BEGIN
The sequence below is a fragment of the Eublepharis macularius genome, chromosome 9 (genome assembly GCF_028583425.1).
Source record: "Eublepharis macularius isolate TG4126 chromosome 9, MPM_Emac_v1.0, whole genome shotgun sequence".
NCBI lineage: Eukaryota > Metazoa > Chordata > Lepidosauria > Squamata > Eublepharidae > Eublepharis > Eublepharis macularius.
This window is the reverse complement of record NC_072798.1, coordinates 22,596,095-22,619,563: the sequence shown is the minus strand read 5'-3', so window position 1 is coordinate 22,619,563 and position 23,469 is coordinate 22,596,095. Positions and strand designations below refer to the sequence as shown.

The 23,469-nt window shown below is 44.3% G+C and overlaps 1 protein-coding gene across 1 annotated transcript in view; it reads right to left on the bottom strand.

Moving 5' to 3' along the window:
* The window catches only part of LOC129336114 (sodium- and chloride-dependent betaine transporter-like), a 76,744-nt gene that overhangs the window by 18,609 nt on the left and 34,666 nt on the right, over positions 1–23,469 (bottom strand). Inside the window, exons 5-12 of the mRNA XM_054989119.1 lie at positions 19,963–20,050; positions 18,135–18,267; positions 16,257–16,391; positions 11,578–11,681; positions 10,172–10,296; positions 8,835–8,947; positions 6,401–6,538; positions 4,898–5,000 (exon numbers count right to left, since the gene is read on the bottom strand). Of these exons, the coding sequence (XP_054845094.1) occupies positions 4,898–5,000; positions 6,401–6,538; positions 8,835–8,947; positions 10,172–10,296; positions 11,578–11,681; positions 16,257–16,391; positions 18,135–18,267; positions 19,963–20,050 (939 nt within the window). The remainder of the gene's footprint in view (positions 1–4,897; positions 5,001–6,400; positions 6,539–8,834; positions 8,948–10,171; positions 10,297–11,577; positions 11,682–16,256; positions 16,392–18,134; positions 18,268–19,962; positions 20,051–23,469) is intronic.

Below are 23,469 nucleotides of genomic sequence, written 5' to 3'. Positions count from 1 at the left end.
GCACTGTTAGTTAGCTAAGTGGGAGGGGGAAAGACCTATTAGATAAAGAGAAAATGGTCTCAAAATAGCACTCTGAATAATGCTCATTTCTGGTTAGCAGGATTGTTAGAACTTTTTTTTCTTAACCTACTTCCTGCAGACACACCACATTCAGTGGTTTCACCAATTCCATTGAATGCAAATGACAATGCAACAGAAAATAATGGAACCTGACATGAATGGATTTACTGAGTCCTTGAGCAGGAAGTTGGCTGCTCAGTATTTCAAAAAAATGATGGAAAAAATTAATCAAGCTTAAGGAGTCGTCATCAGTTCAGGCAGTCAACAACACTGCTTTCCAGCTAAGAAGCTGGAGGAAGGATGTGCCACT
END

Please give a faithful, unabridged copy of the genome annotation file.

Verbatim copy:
The sequence below is a fragment of the Eublepharis macularius genome, chromosome 9 (genome assembly GCF_028583425.1).
Source record: "Eublepharis macularius isolate TG4126 chromosome 9, MPM_Emac_v1.0, whole genome shotgun sequence".
NCBI lineage: Eukaryota > Metazoa > Chordata > Lepidosauria > Squamata > Eublepharidae > Eublepharis > Eublepharis macularius.
This window is the reverse complement of record NC_072798.1, coordinates 22,596,095-22,619,563: the sequence shown is the minus strand read 5'-3', so window position 1 is coordinate 22,619,563 and position 23,469 is coordinate 22,596,095. Positions and strand designations below refer to the sequence as shown.

The 23,469-nt window shown below is 44.3% G+C and overlaps 1 protein-coding gene across 1 annotated transcript in view; it reads right to left on the bottom strand.

Moving 5' to 3' along the window:
* The window catches only part of LOC129336114 (sodium- and chloride-dependent betaine transporter-like), a 76,744-nt gene that overhangs the window by 18,609 nt on the left and 34,666 nt on the right, over positions 1–23,469 (bottom strand). Inside the window, exons 5-12 of the mRNA XM_054989119.1 lie at positions 19,963–20,050; positions 18,135–18,267; positions 16,257–16,391; positions 11,578–11,681; positions 10,172–10,296; positions 8,835–8,947; positions 6,401–6,538; positions 4,898–5,000 (exon numbers count right to left, since the gene is read on the bottom strand). Of these exons, the coding sequence (XP_054845094.1) occupies positions 4,898–5,000; positions 6,401–6,538; positions 8,835–8,947; positions 10,172–10,296; positions 11,578–11,681; positions 16,257–16,391; positions 18,135–18,267; positions 19,963–20,050 (939 nt within the window). The remainder of the gene's footprint in view (positions 1–4,897; positions 5,001–6,400; positions 6,539–8,834; positions 8,948–10,171; positions 10,297–11,577; positions 11,682–16,256; positions 16,392–18,134; positions 18,268–19,962; positions 20,051–23,469) is intronic.

Below are 23,469 nucleotides of genomic sequence, written 5' to 3'. Positions count from 1 at the left end.
GCACTGTTAGTTAGCTAAGTGGGAGGGGGAAAGACCTATTAGATAAAGAGAAAATGGTCTCAAAATAGCACTCTGAATAATGCTCATTTCTGGTTAGCAGGATTGTTAGAACTTTTTTTTCTTAACCTACTTCCTGCAGACACACCACATTCAGTGGTTTCACCAATTCCATTGAATGCAAATGACAATGCAACAGAAAATAATGGAACCTGACATGAATGGATTTACTGAGTCCTTGAGCAGGAAGTTGGCTGCTCAGTATTTCAAAAAAATGATGGAAAAAATTAATCAAGCTTAAGGAGTCGTCATCAGTTCAGGCAGTCAACAACACTGCTTTCCAGCTAAGAAGCTGGAGGAAGGATGTGCCACT